Discursive genre

Article

October 25, 2021

According to Mijail Bakhtin, discursive genres are a series of language statements that are grouped together because they have certain similarities in their thematic content, their verbal style and their composition. [1]

Gender classification

Discursive genres can be understood as typical discursive forms that classify sentences according to their “relatively stable” characteristics, understanding the real unit of communication by sentence. The latter can be oral or written, they occur in different spheres of human praxis and reflect the socio-historical conditions and the purpose of each of these spheres through three elements: thematic content, style and composition. According to these characteristics and based on the complexity of the statements, there will then exist, according to Batintín's theory, two discursive genres: 1. Primary or simple. 2. Secondary or complex. In his theory he says: “the same correlation between primary and secondary genres, and the process of their historical formation, shed light on the nature of the statement (and above all on the complex problem of the mutual relationship between language and ideology or world view) "

Primary Genres

They are those that correspond to daily communication, oral or written. The conversations that take place in the different areas of daily life fall into this genre and are characterized by being simple, spontaneous and, in most cases, immediate responses to a conversation. The phrases are eloquent. Examples are everyday dialogues, letters, onomatopoeia, greetings, etc.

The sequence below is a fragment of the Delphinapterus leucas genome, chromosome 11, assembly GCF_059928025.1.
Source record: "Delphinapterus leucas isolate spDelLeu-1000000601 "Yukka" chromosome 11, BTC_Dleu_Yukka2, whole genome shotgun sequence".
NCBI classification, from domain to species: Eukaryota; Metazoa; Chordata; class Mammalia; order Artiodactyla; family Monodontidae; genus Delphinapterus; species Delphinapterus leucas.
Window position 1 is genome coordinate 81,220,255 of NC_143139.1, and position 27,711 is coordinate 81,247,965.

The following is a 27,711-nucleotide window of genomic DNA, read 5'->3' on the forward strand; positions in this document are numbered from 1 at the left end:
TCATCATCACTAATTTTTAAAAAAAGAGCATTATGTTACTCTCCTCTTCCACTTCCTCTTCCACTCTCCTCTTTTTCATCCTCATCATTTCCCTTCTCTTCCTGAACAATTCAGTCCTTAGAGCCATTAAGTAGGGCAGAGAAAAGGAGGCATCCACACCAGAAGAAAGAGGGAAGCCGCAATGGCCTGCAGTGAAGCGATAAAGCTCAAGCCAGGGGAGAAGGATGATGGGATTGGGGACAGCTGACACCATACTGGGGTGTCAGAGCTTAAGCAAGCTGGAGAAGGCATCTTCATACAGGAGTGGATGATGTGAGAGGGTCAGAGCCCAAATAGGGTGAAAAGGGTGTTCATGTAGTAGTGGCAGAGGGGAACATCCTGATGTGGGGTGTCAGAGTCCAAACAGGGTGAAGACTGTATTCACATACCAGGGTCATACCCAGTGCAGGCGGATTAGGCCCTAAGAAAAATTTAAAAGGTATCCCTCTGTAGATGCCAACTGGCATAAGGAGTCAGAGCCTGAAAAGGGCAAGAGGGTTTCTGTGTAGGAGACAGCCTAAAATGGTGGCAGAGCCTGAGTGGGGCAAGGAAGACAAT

Secondary / Extreme Genres

These are much broader, complex and much more elaborate, they are born in conditions of the most complex cultural communication and are created from the primary genres, most of them are written and necessarily go through a planning process. Taking these characteristics into account, a political discourse, a scientific report, a poem, a chronicle, among others, are examples belonging to this classification.

Characteristics of discourse genres

Discursive genres can be classified and analyzed according to four parameters or characteristics: The subject (what is he talking about). The structure (how it is organized). The style (what linguistic resources it uses). According to Bakhtin, the style would have to do with the lexical, phraseological and grammatical resources of the language. Every statement can reflect the individuality of the speaker, because it belongs to him. But not all genres lend themselves to absorbing an individual style. The function (what it is spoken for and for whom it is spoken).

The concept of gender

The concept of non-literary discursive “genres” dates back to the time of Aristotle, who on his part made a first classification of discourses: a) Forensic or legal b) Deliberative or political c) Epidictic or occasion These speeches correspond to the institutional setting and, necessarily, are possible through oratory. This criterion, in relation to the field in which these discursive genres are produced, will be key for future studies on genres.

References

Bibliography

Bajtín, Mijail, Aesthetics of verbal creation, Madrid, Twenty-first century editors, 1982Calsamiglia and Tuson, The things of saying, Barcelona, ​​Editorial Ariel, 1998

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